SLIPPER – slightly cryptic second definition.
21 Witnesses inhaling the fumes (7)
SEETHES – SEES (witnesses as a verb) with THE inside.
23 Pick up coin, did you say? (5)
SCENT – sounds like CENT a coin.
25 Tavern needs vermouth, don’t you agree? (5)
INNIT – INN and IT (Italian vermouth). Essex speak, innit.
27 Bonus clue (3)
TIP – double definition.


72 comments on “Times 28701 – Bishkek and chips”

  1. Very clear definitions – or so I found them – made this a quick solve.
    Excepting only that I didn’t stop to consider whether STEAK fit the cryptic, which it doesn’t. Oops. (In my defense, I’ll spot you a fiver and I’ll stake you with a fiver made me think there would be a homonym indicator for that kind of stake if I looked hard)
    I liked the casual Wot and Innit and the feeding couple.
    thanks, pip

  2. Steady, quickish solve, NW falling last.
    “Feeding couple” was fiendishly clever.
    STOCKPOT was my POI, CRAMPON LOI. I checked, then, that “ramp” does mean “swindle.”
    I remember that Horryd was not fond of INNIT. I was certainly looking for something less informal.

  3. Nothing too hard. My LOI was CRAMPON too (not least since I assumed it “obviously” ended PIN). POI was CUBA which took me a moment to realize what first principles were, after I’d given up on PERU earlier since it made no sense except it was a 4-letter country with a U in. It would not surprise me if CUBA and PERU are the only 4-letter countries with a U in.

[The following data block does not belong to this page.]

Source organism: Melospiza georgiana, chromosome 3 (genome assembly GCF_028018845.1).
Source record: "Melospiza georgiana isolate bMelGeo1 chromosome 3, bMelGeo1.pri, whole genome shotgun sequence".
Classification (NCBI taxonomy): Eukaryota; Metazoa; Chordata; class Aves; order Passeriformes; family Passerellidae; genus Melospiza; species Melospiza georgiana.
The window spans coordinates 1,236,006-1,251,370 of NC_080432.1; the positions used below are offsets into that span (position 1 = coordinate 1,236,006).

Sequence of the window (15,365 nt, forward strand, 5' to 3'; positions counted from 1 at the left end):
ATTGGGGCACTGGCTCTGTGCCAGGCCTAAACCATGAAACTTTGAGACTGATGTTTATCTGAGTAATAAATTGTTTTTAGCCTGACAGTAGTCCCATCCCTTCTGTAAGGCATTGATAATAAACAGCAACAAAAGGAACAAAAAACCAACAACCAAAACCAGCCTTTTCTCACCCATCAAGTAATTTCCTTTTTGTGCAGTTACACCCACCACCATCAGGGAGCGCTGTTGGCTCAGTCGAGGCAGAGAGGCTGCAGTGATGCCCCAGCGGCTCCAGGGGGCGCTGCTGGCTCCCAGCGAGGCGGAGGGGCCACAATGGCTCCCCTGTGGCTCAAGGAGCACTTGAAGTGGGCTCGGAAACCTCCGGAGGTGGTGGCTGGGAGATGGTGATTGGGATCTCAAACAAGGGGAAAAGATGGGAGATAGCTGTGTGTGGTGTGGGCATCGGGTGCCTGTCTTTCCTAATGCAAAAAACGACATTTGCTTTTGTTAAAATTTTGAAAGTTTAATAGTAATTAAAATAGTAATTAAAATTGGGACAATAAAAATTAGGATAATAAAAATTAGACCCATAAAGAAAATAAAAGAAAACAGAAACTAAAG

1. Niue is also on my mental list, though there may be some debate about whether it counts as a country…

        1. “Pointless” would not accept it as a country, as it is not a member of the UN. They would say it was a NZ territory .. so does Wikipedia, it seems. I hadn’t heard of it!

          1. It IS very small and it is a self-governing territory. Has its own flag, head of government (I believes he drives around in an old Bentley) and the Nieuans I’ve met at Pacific Island Forums certainly think of themselves as a country (even if most of them live in NZ). I just have a soft spot for Pacific microstates…of which there are quite a few!

          2. “Pointless” would not accept England, Scotland or Wales as countries. We are not even Pacific microstates

  4. Yet another CRAMPON last in, not knowing ramp. Took an unfeasibly long time on STOCKPOT and TOUCH BASE, too, but the only other problems were reverse-engineering the obvious ASTI and BASICALLY.
    Some really nice clues – especially liked CUBA, so simple, and the surface of PUT ASIDE.

    1. Yeah, ASTI I got from having the S and thinking of “pAST It” took some time. I wonder how many people will get to the answer by the wordplay.

  5. 19:12
    Slow to start, slow to finish, LOI being (surprise) CRAMPON; I too DNK RAMP. Also DNK SPECK. With 22ac, figured 4-letter wine has to be ASTI, but took a while to figure out why. I wasted some time trying to make an anagram of (tide, Latino); finally saw the light. Didn’t understand the clever ‘gagging’. I liked NOW AND THEN; only figured out what was going on when I got the W.